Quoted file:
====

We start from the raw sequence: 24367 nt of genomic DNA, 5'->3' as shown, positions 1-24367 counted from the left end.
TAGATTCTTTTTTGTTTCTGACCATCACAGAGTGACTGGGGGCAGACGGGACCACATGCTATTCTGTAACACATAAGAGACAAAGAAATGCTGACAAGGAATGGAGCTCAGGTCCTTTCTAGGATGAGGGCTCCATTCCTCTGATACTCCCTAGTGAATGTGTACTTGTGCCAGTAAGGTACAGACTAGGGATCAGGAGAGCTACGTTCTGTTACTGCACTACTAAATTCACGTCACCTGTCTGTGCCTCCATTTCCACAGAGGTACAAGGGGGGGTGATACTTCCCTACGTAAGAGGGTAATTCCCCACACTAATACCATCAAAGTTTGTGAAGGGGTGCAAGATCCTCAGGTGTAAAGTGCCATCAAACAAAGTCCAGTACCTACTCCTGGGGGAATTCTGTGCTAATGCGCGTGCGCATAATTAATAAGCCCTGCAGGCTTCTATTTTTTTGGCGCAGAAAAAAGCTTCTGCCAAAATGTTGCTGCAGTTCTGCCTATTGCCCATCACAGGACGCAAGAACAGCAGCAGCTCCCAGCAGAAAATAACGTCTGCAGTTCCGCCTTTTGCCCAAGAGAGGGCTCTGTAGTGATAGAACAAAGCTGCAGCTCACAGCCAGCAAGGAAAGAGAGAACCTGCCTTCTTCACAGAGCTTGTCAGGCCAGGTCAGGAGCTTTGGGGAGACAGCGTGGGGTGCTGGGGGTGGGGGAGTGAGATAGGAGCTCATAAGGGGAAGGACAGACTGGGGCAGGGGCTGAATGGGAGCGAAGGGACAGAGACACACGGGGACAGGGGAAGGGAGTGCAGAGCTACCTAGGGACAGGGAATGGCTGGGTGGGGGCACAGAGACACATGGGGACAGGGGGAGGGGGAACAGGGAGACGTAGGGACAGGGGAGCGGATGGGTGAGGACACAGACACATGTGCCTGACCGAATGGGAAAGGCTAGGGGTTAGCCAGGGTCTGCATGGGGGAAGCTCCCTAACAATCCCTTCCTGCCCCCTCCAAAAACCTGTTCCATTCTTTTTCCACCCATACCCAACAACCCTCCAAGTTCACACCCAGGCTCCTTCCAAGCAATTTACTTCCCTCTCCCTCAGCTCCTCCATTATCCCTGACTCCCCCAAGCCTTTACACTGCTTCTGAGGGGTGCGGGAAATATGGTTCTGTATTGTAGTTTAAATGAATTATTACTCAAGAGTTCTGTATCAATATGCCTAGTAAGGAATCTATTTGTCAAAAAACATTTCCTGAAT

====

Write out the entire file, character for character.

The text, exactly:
We start from the raw sequence: 24367 nt of genomic DNA, 5'->3' as shown, positions 1-24367 counted from the left end.
TAGATTCTTTTTTGTTTCTGACCATCACAGAGTGACTGGGGGCAGACGGGACCACATGCTATTCTGTAACACATAAGAGACAAAGAAATGCTGACAAGGAATGGAGCTCAGGTCCTTTCTAGGATGAGGGCTCCATTCCTCTGATACTCCCTAGTGAATGTGTACTTGTGCCAGTAAGGTACAGACTAGGGATCAGGAGAGCTACGTTCTGTTACTGCACTACTAAATTCACGTCACCTGTCTGTGCCTCCATTTCCACAGAGGTACAAGGGGGGGTGATACTTCCCTACGTAAGAGGGTAATTCCCCACACTAATACCATCAAAGTTTGTGAAGGGGTGCAAGATCCTCAGGTGTAAAGTGCCATCAAACAAAGTCCAGTACCTACTCCTGGGGGAATTCTGTGCTAATGCGCGTGCGCATAATTAATAAGCCCTGCAGGCTTCTATTTTTTTGGCGCAGAAAAAAGCTTCTGCCAAAATGTTGCTGCAGTTCTGCCTATTGCCCATCACAGGACGCAAGAACAGCAGCAGCTCCCAGCAGAAAATAACGTCTGCAGTTCCGCCTTTTGCCCAAGAGAGGGCTCTGTAGTGATAGAACAAAGCTGCAGCTCACAGCCAGCAAGGAAAGAGAGAACCTGCCTTCTTCACAGAGCTTGTCAGGCCAGGTCAGGAGCTTTGGGGAGACAGCGTGGGGTGCTGGGGGTGGGGGAGTGAGATAGGAGCTCATAAGGGGAAGGACAGACTGGGGCAGGGGCTGAATGGGAGCGAAGGGACAGAGACACACGGGGACAGGGGAAGGGAGTGCAGAGCTACCTAGGGACAGGGAATGGCTGGGTGGGGGCACAGAGACACATGGGGACAGGGGGAGGGGGAACAGGGAGACGTAGGGACAGGGGAGCGGATGGGTGAGGACACAGACACATGTGCCTGACCGAATGGGAAAGGCTAGGGGTTAGCCAGGGTCTGCATGGGGGAAGCTCCCTAACAATCCCTTCCTGCCCCCTCCAAAAACCTGTTCCATTCTTTTTCCACCCATACCCAACAACCCTCCAAGTTCACACCCAGGCTCCTTCCAAGCAATTTACTTCCCTCTCCCTCAGCTCCTCCATTATCCCTGACTCCCCCAAGCCTTTACACTGCTTCTGAGGGGTGCGGGAAATATGGTTCTGTATTGTAGTTTAAATGAATTATTACTCAAGAGTTCTGTATCAATATGCCTAGTAAGGAATCTATTTGTCAAAAAACATTTCCTGAAT